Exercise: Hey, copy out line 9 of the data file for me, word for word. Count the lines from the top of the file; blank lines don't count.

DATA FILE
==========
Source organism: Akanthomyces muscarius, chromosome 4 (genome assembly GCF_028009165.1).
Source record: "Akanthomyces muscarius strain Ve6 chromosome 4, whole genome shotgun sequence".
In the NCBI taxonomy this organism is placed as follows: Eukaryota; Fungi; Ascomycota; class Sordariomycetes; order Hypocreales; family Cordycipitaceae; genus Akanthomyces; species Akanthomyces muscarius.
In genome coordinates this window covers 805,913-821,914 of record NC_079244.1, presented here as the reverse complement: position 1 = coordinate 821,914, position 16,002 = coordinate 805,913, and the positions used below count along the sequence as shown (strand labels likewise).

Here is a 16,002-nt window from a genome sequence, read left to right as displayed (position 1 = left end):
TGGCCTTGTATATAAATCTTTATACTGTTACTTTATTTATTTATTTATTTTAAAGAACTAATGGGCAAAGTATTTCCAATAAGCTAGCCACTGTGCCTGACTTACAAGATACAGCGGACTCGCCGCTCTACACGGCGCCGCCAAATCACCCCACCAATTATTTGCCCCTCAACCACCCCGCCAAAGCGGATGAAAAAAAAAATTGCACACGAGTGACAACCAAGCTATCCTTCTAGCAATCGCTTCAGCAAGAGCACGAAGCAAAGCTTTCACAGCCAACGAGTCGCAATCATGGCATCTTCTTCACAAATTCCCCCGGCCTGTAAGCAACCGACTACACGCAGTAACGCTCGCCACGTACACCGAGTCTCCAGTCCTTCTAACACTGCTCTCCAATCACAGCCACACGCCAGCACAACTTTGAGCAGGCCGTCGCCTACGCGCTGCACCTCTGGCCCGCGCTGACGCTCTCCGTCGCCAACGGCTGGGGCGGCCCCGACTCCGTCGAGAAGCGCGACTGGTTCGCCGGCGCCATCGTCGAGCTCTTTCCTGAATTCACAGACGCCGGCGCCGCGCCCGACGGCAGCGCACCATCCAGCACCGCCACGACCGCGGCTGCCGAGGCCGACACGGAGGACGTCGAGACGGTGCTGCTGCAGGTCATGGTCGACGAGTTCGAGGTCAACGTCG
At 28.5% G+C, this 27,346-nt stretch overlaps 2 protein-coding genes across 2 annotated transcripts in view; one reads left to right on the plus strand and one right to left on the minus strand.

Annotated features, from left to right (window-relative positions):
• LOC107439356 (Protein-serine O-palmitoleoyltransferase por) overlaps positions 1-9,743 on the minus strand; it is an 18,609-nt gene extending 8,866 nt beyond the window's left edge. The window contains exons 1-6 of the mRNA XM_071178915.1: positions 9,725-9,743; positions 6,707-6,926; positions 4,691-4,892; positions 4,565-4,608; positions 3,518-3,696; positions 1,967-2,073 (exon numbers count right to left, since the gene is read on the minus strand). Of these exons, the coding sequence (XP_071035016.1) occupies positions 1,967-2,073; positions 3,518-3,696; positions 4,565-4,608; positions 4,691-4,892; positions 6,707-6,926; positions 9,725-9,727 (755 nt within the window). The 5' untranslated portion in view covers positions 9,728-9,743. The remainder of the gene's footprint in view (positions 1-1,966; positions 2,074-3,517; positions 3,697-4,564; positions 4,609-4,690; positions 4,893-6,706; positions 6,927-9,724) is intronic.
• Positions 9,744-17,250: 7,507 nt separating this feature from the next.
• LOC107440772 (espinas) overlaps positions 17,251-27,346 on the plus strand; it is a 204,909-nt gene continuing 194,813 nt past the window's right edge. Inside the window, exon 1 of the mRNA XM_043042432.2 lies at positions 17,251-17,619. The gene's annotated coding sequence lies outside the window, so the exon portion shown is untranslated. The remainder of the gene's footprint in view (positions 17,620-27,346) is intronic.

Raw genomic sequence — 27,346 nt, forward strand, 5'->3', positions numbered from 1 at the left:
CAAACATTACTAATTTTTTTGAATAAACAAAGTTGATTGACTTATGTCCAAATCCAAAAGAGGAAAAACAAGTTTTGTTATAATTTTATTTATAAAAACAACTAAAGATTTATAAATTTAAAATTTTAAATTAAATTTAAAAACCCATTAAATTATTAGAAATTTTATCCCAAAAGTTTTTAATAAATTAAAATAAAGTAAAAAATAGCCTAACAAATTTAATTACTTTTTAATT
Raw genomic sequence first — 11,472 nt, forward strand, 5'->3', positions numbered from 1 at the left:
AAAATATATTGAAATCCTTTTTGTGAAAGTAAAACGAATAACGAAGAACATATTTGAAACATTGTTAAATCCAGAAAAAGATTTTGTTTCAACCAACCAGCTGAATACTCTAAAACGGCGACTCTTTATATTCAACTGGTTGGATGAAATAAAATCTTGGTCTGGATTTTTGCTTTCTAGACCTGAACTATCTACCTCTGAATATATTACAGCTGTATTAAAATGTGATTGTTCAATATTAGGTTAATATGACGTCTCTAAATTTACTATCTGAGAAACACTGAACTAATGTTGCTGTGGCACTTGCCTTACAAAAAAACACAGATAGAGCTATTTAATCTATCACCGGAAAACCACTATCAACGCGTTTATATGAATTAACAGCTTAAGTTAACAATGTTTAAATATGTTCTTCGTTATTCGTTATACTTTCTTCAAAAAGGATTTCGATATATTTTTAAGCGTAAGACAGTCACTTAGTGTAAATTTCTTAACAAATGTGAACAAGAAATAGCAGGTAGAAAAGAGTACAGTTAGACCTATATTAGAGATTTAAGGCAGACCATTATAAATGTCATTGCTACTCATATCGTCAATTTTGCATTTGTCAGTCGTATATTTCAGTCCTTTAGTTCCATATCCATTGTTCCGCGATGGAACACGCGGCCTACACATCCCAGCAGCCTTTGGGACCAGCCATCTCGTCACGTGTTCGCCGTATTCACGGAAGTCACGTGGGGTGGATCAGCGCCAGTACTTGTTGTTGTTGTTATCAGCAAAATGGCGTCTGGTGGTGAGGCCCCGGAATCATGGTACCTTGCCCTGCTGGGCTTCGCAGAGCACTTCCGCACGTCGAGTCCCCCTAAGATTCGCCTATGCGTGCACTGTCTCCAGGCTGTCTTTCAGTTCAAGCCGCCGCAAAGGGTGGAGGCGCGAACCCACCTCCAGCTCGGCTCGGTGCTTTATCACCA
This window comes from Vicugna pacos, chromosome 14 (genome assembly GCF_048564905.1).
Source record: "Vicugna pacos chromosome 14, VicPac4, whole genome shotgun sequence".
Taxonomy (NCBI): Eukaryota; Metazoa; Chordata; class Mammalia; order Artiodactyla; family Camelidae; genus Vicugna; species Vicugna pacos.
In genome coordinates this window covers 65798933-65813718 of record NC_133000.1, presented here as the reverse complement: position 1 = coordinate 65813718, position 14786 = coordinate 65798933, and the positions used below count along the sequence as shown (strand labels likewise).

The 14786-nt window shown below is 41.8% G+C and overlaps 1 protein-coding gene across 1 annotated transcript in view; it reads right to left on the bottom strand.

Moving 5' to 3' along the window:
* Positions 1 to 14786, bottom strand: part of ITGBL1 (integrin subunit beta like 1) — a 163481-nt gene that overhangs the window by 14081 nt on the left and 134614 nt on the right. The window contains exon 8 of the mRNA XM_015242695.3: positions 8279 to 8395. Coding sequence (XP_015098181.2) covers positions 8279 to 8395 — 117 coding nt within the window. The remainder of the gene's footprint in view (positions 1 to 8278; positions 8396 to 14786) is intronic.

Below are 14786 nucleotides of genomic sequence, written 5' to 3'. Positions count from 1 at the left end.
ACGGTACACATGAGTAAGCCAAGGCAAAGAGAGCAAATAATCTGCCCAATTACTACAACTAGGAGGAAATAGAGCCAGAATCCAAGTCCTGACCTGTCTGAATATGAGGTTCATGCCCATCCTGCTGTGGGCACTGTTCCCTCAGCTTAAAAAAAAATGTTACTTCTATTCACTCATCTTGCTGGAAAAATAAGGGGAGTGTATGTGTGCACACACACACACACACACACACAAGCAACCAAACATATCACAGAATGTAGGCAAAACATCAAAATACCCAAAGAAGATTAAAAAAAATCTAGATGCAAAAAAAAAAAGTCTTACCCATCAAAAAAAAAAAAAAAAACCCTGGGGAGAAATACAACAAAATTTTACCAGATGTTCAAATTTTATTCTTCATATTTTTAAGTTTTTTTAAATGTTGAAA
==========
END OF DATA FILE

• LOC107439356 (Protein-serine O-palmitoleoyltransferase por) overlaps positions 1-9,743 on the minus strand; it is an 18,609-nt gene extending 8,866 nt beyond the window's left edge. The window contains exons 1-6 of the mRNA XM_071178915.1: positions 9,725-9,743; positions 6,707-6,926; positions 4,691-4,892; positions 4,565-4,608; positions 3,518-3,696; positions 1,967-2,073 (exon numbers count right to left, since the gene is read on the minus strand). Of these exons, the coding sequence (XP_071035016.1) occupies positions 1,967-2,073; positions 3,518-3,696; positions 4,565-4,608; positions 4,691-4,892; positions 6,707-6,926; positions 9,725-9,727 (755 nt within the window). The 5' untranslated portion in view covers positions 9,728-9,743. The remainder of the gene's footprint in view (positions 1-1,966; positions 2,074-3,517; positions 3,697-4,564; positions 4,609-4,690; positions 4,893-6,706; positions 6,927-9,724) is intronic.